Smith v. State

Annotate this Case

541 S.E.2d 362 (2001)

273 Ga. 356


No. S00A1785.

Supreme Court of Georgia.

January 22, 2001.

*363 Patrick G. Longhi, Atlanta, for appellant.

Paul L. Howard, Jr., District Attorney, Bettieanne C. Hart, Assistant District Attorney, Thurbert E. Baker, Attorney General, Paula K. Smith, Senior Assistant Attorney General, Adam M. Hames, Assistant Attorney General, for appellee.

CARLEY, Justice.

A jury found Kenyama Smith guilty of felony murder, armed robbery, and aggravated assault. Merging the armed robbery and aggravated assault counts into the felony murder count, the trial court sentenced Smith to life imprisonment. The trial court denied a motion for new trial.[1]

1. Construed most strongly in favor of the verdict, the evidence shows that Smith grabbed something from the victim at gunpoint, shot him in the leg, and then struggled over control of the weapon. Smith's co-conspirator, Courtney Williams, waited around a corner and shot the victim when his back was turned. Both Smith and Williams then reached into the victim's pockets and fled. The jury may infer criminal intent from conduct before, during, and after commission of the crime. Parks v. State, 272 Ga. 353, 354, 529 S.E.2d 127 (2000). The evidence demonstrates that Smith committed the underlying felonies while acting in concert with the actual shooter. Parks v. State, supra at 354-355, 529 S.E.2d 127; Martin v. State, 271 Ga. 301, 304(1), 518 S.E.2d 898 (1999). Compare Hyman v. State, 272 Ga. 492, 493(1), 531 S.E.2d 708 (2000). The evidence was sufficient to enable a rational trier of fact to find Smith guilty of felony murder beyond a reasonable doubt. Jackson v. Virginia, 443 U.S. 307, 99 S. Ct. 2781, 61 L. Ed. 2d 560 (1979).

2. Smith contends that the trial court erred in admitting evidence of a similar *364 transaction without a sufficient showing of similarity or logical connection to the crimes charged here. The trial court admitted the similar offense to show motive, intent, course of conduct, and bent of mind. When similar transaction evidence is admitted for these purposes, a lesser degree of similarity is required than when such evidence is introduced to prove identity. Fields v. State, 223 Ga.App. 569, 571(2), 479 S.E.2d 393 (1996). See also Raulerson v. State, 268 Ga. 623, 631(8), 491 S.E.2d 791 (1997). The victim of the similar crime testified that Smith attempted to take money from him at gunpoint, struggled briefly with him, chased and cornered him, and shot him in the leg. Moreover, the incidents occurred about a month apart at the same time of day in the same part of town. An appellate "[c]ourt should not disturb the findings of the trial court on the issue of similarity or connection of similar transaction evidence unless they are clearly erroneous. [Cit.]" Roberts v. State, 241 Ga. App. 259, 261(3), 526 S.E.2d 597 (1999). See also Stephens v. State, 261 Ga. 467, 469(6), 405 S.E.2d 483, fn. 2 (261 Ga. 467, 405 S.E.2d 483) (1991). Because of the substantial similarities, along with the minimal lapse of time, the trial court's allowance of evidence of the similar crime was not clearly erroneous. See Raulerson v. State, supra at 631(8), 491 S.E.2d 791.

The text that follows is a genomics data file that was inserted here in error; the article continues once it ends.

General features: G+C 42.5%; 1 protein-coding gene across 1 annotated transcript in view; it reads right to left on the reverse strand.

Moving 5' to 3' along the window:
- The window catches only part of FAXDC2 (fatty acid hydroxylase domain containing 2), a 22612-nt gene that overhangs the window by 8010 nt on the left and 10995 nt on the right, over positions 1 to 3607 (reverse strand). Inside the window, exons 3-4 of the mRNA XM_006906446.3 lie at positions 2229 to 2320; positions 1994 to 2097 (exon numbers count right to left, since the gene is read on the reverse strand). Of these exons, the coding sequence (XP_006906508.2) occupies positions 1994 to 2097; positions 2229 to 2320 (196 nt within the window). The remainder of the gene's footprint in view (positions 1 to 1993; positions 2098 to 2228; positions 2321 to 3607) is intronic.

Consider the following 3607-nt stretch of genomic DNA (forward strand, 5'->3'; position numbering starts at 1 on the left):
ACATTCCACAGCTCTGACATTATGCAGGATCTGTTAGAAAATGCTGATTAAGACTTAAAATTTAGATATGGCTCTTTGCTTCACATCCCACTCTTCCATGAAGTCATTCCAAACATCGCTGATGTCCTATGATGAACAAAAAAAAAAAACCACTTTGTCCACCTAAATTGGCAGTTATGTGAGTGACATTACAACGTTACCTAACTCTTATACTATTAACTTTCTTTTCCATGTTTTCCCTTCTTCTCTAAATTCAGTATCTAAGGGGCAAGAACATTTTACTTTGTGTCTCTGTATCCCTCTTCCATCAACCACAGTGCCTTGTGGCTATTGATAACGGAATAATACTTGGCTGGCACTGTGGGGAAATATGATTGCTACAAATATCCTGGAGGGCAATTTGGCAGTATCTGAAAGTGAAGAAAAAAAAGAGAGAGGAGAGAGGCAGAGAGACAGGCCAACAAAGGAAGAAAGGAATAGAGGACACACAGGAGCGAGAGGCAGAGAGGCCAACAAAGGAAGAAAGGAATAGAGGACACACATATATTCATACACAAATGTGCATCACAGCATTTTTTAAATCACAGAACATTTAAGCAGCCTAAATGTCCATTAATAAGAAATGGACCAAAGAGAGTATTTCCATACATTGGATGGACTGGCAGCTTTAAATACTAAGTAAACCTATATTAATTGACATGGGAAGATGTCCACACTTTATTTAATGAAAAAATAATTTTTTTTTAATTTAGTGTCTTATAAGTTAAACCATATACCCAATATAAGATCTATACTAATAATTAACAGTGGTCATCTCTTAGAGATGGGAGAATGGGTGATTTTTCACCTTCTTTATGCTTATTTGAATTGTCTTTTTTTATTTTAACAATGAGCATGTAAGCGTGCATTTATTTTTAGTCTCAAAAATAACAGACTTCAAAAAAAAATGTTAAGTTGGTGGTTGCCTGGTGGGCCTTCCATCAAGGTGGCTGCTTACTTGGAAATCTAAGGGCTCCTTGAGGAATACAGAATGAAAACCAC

3. Smith urges that his trial counsel rendered ineffective assistance in connection with her unsuccessful attempt to exclude a witness from testifying. Smith's trial attorney sought to exclude this witness because the State had provided inaccurate address and phone numbers. OCGA ยง 17-16-8(a). The trial court applied the appropriate remedy by giving counsel the opportunity to interview the witness. Berry v. State, 268 Ga. 437, 440(3), 490 S.E.2d 389 (1997). See also Massey v. State, 272 Ga. 50, 51(4), 525 S.E.2d 694 (2000). Smith's lawyer stated that she could complete her interview in five minutes, and she did not renew her objection. This witness' testimony was cumulative of that given by three other eyewitnesses, and Smith has not shown how the brevity of the interview prejudiced his defense.

Smith also contends that his trial attorney was not prepared to call any witnesses. The record reveals that defense counsel made a great effort to locate potential witnesses and, in fact, interviewed several of them. However, she made a strategic decision not to call any of them. Moreover, the trial attorney's failure to call witnesses cannot be deemed prejudicial because Smith has not showed that their testimony would have been relevant and favorable. Goodwin v. Cruz-Padillo, 265 Ga. 614, 615, 458 S.E.2d 623 (1995).

Smith also relies on his request during trial that a new lawyer be appointed, complaining that his trial counsel was not representing him properly. "`The essential aim of the Sixth Amendment is to guarantee effective assistance of counsel, not to guarantee a defendant preferred counsel or counsel with whom a "meaningful relationship" can be established.' [Cits.]" Battle v. State, 234 Ga.App. 143, 144(2), 505 S.E.2d 573 (1998). Because defense counsel was not ineffective for any reason urged on appeal, we find no error in the trial court's refusal to appoint new counsel.

Judgment affirmed.

All the Justices concur.


[1] The crimes occurred on June 1, 1998. The grand jury returned its indictment on June 26, 1998. The jury found Smith guilty on March 18, 1999, and the verdicts were filed on April 23, 1999. The trial court entered the judgment of conviction and sentence on May 3, 1999. Smith filed a motion for new trial on May 10, 1999. The trial court denied that motion on April 21, 2000, and Smith filed a notice of appeal on May 1, 2000. The Court of Appeals transferred the case on July 14, 2000, and it was docketed in this Court on July 19, 2000 and submitted for decision on September 11, 2000.